This is ONE OF 2 responses to Vol 15 Drury 2 ("These darn computers!")...
I am ENTIRELY in favor of pompous and absurd titles, but Master Controller is a bit much even for me. Lately I've been feeling more like a Master Controllee. But as it happens, I am able to answer some of your questions. I trust that other controllers in the group will feel free to append additional wisdom...
Question one: "How full can I get my hard disk before something bad happens?"
Answer: pretty darn full. You can probably fill it up right to the brim without spilling anything. However, various programs are in the habit of creating temporary files as they do their work; they usually don't ask for much (say 15 or 20K), but they may get cranky if they don't find room. Also, when things get too tightly packed, efficiency may suffer, that is, your machine may slow down a bit.
I would recommend leaving a full megabyte free (1000K) if you possibly can. This leaves you room to transfer an entire diskette in an emergency without any hassles. Failing that, at least try to keep 100K free. Transfer everything you can to diskettes and save your pennies for another hard drive.
Question two: "I received a great game called "Sim City" and promptly put in on my hard disk. Now I can't get it off and my disk is very, very full. What do I do?"
Answer: This one puzzles me, my child. It's usually no problem destroying data; getting it back is the tricky part. What happens when you drag Sim City into the trash? Do you get a message about the file being locked or busy?
One possibility is that the Sim City file is LOCKED. The Macintosh allows you to lock certain files so as to reduce the chance of accidentally deleting them.
To find out of this is the case, click once (not twice) on the Sim City icon to select it. Then choose "Get Info" from the file menu. A little box should appear with interesting facts about Sim City. In the upper right corner is the word "Locked" and a checkbox. If there is an X in the checkbox, click on it to make the X go away, then close the Info window and drag Sim City into the trash. Your problem is solved.
If the file is not locked, your situation may be a bit more sticky. Keep me posted!
Question three: "Occassionally when I change files and have ejected the disk I was working on, before I can get into another file, the computer asks for the previous disk to be reinserted. What happened?"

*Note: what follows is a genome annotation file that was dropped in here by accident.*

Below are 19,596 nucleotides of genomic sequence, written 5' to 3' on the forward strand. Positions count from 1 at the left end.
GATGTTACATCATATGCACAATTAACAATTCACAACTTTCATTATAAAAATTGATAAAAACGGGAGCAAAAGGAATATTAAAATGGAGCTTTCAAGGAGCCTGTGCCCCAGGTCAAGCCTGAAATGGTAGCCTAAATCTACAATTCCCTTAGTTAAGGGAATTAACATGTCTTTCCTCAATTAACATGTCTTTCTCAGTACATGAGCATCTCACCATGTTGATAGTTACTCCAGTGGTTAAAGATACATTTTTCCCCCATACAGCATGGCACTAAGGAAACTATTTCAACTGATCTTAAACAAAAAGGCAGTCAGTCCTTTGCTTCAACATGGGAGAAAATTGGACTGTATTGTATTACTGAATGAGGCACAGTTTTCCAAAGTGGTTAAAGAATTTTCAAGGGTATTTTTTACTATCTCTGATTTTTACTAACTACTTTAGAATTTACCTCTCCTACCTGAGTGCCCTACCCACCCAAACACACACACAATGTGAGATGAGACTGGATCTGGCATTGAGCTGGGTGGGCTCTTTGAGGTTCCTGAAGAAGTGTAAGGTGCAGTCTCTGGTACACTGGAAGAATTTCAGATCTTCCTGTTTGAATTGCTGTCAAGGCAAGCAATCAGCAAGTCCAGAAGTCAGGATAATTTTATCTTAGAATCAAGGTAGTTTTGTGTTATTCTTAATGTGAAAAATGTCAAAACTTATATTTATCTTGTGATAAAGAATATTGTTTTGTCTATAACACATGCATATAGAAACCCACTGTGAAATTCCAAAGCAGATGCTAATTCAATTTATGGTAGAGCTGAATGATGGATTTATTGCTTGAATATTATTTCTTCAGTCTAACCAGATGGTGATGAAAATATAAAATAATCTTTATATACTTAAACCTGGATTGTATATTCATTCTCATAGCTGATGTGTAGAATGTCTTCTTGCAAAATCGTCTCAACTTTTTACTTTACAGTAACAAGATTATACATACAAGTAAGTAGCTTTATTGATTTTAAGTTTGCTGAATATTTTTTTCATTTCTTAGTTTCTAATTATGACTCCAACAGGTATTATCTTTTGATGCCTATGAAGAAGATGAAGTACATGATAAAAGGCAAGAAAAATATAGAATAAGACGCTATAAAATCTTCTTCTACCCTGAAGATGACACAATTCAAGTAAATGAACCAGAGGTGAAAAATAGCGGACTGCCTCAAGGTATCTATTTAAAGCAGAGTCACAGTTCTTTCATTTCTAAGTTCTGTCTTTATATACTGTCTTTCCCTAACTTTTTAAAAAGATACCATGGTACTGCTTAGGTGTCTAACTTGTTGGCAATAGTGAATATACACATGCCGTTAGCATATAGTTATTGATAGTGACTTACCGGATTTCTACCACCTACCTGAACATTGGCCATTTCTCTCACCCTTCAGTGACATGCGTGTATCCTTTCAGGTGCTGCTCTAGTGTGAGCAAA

Answer: This is a phenomenon which has puzzled Mac owners from the beginning of time. There is nothing to be concerned about.
The inner workings of the Macintosh operating system are intricate in ways beyond human comprehension. The Mac is keeping track of thousands of little details, and as diskettes come and go, it sometimes needs to remind itself of something it has forgotten, or it may need to make a note of some kind on the disk itself. For example, the Mac keeps track of the exact time every file on your disk was last modified, and it remembers exactly where you tossed a file on the disk's desktop. That sort of thing. It often needs to glance at a disk before removing the disk's icon from the main desktop (the Mac is obsessively tidy). Sometimes, even the Master Controller is mystified by these compulsive requests!
Question four: "I can't get Flowfazer to work. What am I doing wrong?"
Answer: I couldn't get the damn thing to work either. Probably another toy too powerful for those of us without color monitors and IIci's. Paul?
Question five: "What is an INIT?"
Answer: An INIT is a little file that makes it possible to modify your operating system and make it EVEN NIFTIER! When you turn on your machine, the Mac looks inside the system folder on your hard disk and looks for any INIT files. If it finds one, it loads the INIT right into the operating system. In this way, you can give your machine capabilities it would not otherwise be able to offer.
A close relative of the INIT is the CDEV, or Control Panel Device. CDEVs work exactly the same way, but as an added bonus, they augment your Control Panel desk accessory so that you can control or adjust the new feature after the feature is already in place. The Moire CDEV, for example, lets you alter the pattern that appears whenever the machine is idle for a certain period of time.
In order to make use of a CDEV or INIT, simply drag them into your system folder and restart your machine. Sometimes, if you get too many of these little gems, they can start to quarrel amongst themselves or drink up too much memory. So if your system starts bombing alot you might try taking some of them back out of the system folder (they are ignored unless they're inside it).
I hope I have been of some service. Keep those questions rolling in!